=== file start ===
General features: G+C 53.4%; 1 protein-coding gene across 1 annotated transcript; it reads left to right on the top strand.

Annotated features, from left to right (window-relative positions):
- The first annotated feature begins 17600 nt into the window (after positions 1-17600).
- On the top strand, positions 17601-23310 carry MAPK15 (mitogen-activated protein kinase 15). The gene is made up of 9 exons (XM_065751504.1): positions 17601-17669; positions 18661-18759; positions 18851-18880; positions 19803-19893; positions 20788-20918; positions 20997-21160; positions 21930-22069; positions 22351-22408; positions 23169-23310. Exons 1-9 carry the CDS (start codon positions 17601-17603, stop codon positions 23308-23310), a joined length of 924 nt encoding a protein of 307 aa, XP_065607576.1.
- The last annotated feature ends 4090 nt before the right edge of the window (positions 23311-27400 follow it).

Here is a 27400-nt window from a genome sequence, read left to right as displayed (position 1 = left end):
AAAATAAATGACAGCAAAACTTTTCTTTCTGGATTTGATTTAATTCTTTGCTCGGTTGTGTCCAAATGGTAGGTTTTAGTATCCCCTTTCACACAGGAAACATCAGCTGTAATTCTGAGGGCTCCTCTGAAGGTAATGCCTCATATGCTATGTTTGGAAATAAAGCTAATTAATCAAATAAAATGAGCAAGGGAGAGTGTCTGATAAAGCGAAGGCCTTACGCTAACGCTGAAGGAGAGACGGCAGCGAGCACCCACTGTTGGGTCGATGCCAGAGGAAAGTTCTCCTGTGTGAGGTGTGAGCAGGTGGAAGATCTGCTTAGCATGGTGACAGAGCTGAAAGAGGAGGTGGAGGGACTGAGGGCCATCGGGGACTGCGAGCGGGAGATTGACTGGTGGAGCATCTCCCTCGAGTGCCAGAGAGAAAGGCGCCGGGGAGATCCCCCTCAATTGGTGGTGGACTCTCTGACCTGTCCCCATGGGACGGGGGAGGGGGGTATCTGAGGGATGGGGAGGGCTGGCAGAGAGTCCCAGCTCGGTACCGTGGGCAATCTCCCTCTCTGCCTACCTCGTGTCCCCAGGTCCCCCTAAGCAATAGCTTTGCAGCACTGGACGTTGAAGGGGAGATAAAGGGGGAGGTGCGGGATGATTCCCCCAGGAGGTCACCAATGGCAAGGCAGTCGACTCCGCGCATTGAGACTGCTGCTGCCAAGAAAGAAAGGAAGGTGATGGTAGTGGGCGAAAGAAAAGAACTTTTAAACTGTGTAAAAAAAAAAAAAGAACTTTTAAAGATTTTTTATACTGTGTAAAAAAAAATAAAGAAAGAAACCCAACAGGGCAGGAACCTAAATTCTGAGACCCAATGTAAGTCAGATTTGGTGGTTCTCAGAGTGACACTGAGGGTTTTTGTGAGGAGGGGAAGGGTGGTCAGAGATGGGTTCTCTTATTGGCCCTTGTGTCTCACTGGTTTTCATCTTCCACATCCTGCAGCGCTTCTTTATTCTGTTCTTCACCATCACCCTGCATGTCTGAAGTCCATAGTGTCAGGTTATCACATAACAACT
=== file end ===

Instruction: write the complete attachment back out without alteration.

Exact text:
General features: G+C 53.4%; 1 protein-coding gene across 1 annotated transcript; it reads left to right on the top strand.

Annotated features, from left to right (window-relative positions):
- The first annotated feature begins 17600 nt into the window (after positions 1-17600).
- On the top strand, positions 17601-23310 carry MAPK15 (mitogen-activated protein kinase 15). The gene is made up of 9 exons (XM_065751504.1): positions 17601-17669; positions 18661-18759; positions 18851-18880; positions 19803-19893; positions 20788-20918; positions 20997-21160; positions 21930-22069; positions 22351-22408; positions 23169-23310. Exons 1-9 carry the CDS (start codon positions 17601-17603, stop codon positions 23308-23310), a joined length of 924 nt encoding a protein of 307 aa, XP_065607576.1.
- The last annotated feature ends 4090 nt before the right edge of the window (positions 23311-27400 follow it).

Here is a 27400-nt window from a genome sequence, read left to right as displayed (position 1 = left end):
AAAATAAATGACAGCAAAACTTTTCTTTCTGGATTTGATTTAATTCTTTGCTCGGTTGTGTCCAAATGGTAGGTTTTAGTATCCCCTTTCACACAGGAAACATCAGCTGTAATTCTGAGGGCTCCTCTGAAGGTAATGCCTCATATGCTATGTTTGGAAATAAAGCTAATTAATCAAATAAAATGAGCAAGGGAGAGTGTCTGATAAAGCGAAGGCCTTACGCTAACGCTGAAGGAGAGACGGCAGCGAGCACCCACTGTTGGGTCGATGCCAGAGGAAAGTTCTCCTGTGTGAGGTGTGAGCAGGTGGAAGATCTGCTTAGCATGGTGACAGAGCTGAAAGAGGAGGTGGAGGGACTGAGGGCCATCGGGGACTGCGAGCGGGAGATTGACTGGTGGAGCATCTCCCTCGAGTGCCAGAGAGAAAGGCGCCGGGGAGATCCCCCTCAATTGGTGGTGGACTCTCTGACCTGTCCCCATGGGACGGGGGAGGGGGGTATCTGAGGGATGGGGAGGGCTGGCAGAGAGTCCCAGCTCGGTACCGTGGGCAATCTCCCTCTCTGCCTACCTCGTGTCCCCAGGTCCCCCTAAGCAATAGCTTTGCAGCACTGGACGTTGAAGGGGAGATAAAGGGGGAGGTGCGGGATGATTCCCCCAGGAGGTCACCAATGGCAAGGCAGTCGACTCCGCGCATTGAGACTGCTGCTGCCAAGAAAGAAAGGAAGGTGATGGTAGTGGGCGAAAGAAAAGAACTTTTAAACTGTGTAAAAAAAAAAAAAGAACTTTTAAAGATTTTTTATACTGTGTAAAAAAAAATAAAGAAAGAAACCCAACAGGGCAGGAACCTAAATTCTGAGACCCAATGTAAGTCAGATTTGGTGGTTCTCAGAGTGACACTGAGGGTTTTTGTGAGGAGGGGAAGGGTGGTCAGAGATGGGTTCTCTTATTGGCCCTTGTGTCTCACTGGTTTTCATCTTCCACATCCTGCAGCGCTTCTTTATTCTGTTCTTCACCATCACCCTGCATGTCTGAAGTCCATAGTGTCAGGTTATCACATAACAACT